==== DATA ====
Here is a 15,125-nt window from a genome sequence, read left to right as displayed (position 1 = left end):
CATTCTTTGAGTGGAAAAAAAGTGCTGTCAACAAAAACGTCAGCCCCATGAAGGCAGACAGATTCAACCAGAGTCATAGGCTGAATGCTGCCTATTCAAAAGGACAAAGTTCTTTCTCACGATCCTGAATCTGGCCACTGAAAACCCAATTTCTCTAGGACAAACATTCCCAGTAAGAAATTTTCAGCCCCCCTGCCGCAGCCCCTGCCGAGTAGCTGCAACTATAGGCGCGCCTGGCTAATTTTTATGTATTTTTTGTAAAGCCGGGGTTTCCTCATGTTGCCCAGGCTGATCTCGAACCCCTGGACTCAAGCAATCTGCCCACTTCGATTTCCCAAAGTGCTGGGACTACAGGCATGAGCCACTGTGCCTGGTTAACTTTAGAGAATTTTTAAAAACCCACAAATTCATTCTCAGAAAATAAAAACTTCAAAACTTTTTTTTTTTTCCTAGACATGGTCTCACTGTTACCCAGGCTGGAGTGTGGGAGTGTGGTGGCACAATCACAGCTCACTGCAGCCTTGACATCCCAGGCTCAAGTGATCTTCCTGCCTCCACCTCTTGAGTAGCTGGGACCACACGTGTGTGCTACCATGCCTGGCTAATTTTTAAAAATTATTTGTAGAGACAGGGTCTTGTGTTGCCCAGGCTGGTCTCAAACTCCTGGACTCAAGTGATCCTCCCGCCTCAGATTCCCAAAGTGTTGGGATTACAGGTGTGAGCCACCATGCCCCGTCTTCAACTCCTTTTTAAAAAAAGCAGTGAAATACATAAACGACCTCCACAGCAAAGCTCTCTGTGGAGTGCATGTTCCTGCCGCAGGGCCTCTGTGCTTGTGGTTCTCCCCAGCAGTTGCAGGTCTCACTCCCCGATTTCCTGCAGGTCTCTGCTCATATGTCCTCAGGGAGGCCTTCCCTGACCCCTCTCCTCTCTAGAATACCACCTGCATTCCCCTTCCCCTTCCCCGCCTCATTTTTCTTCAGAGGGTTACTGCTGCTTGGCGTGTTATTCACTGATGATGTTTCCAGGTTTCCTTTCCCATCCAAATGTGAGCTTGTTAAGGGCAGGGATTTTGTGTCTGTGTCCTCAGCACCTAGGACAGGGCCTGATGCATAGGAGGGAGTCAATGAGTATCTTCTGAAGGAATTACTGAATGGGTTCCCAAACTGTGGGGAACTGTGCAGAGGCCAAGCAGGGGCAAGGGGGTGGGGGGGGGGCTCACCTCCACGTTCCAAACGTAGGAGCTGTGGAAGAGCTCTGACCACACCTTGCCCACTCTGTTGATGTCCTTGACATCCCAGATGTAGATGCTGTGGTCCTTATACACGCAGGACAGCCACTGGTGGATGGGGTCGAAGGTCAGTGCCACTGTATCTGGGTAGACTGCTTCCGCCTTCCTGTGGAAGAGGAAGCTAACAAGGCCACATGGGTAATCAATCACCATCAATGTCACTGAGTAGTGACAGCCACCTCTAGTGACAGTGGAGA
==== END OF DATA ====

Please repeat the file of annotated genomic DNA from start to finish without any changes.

Here is a 15,125-nt window from a genome sequence, read left to right as displayed (position 1 = left end):
CATTCTTTGAGTGGAAAAAAAGTGCTGTCAACAAAAACGTCAGCCCCATGAAGGCAGACAGATTCAACCAGAGTCATAGGCTGAATGCTGCCTATTCAAAAGGACAAAGTTCTTTCTCACGATCCTGAATCTGGCCACTGAAAACCCAATTTCTCTAGGACAAACATTCCCAGTAAGAAATTTTCAGCCCCCCTGCCGCAGCCCCTGCCGAGTAGCTGCAACTATAGGCGCGCCTGGCTAATTTTTATGTATTTTTTGTAAAGCCGGGGTTTCCTCATGTTGCCCAGGCTGATCTCGAACCCCTGGACTCAAGCAATCTGCCCACTTCGATTTCCCAAAGTGCTGGGACTACAGGCATGAGCCACTGTGCCTGGTTAACTTTAGAGAATTTTTAAAAACCCACAAATTCATTCTCAGAAAATAAAAACTTCAAAACTTTTTTTTTTTTCCTAGACATGGTCTCACTGTTACCCAGGCTGGAGTGTGGGAGTGTGGTGGCACAATCACAGCTCACTGCAGCCTTGACATCCCAGGCTCAAGTGATCTTCCTGCCTCCACCTCTTGAGTAGCTGGGACCACACGTGTGTGCTACCATGCCTGGCTAATTTTTAAAAATTATTTGTAGAGACAGGGTCTTGTGTTGCCCAGGCTGGTCTCAAACTCCTGGACTCAAGTGATCCTCCCGCCTCAGATTCCCAAAGTGTTGGGATTACAGGTGTGAGCCACCATGCCCCGTCTTCAACTCCTTTTTAAAAAAAGCAGTGAAATACATAAACGACCTCCACAGCAAAGCTCTCTGTGGAGTGCATGTTCCTGCCGCAGGGCCTCTGTGCTTGTGGTTCTCCCCAGCAGTTGCAGGTCTCACTCCCCGATTTCCTGCAGGTCTCTGCTCATATGTCCTCAGGGAGGCCTTCCCTGACCCCTCTCCTCTCTAGAATACCACCTGCATTCCCCTTCCCCTTCCCCGCCTCATTTTTCTTCAGAGGGTTACTGCTGCTTGGCGTGTTATTCACTGATGATGTTTCCAGGTTTCCTTTCCCATCCAAATGTGAGCTTGTTAAGGGCAGGGATTTTGTGTCTGTGTCCTCAGCACCTAGGACAGGGCCTGATGCATAGGAGGGAGTCAATGAGTATCTTCTGAAGGAATTACTGAATGGGTTCCCAAACTGTGGGGAACTGTGCAGAGGCCAAGCAGGGGCAAGGGGGTGGGGGGGGGGCTCACCTCCACGTTCCAAACGTAGGAGCTGTGGAAGAGCTCTGACCACACCTTGCCCACTCTGTTGATGTCCTTGACATCCCAGATGTAGATGCTGTGGTCCTTATACACGCAGGACAGCCACTGGTGGATGGGGTCGAAGGTCAGTGCCACTGTATCTGGGTAGACTGCTTCCGCCTTCCTGTGGAAGAGGAAGCTAACAAGGCCACATGGGTAATCAATCACCATCAATGTCACTGAGTAGTGACAGCCACCTCTAGTGACAGTGGAGA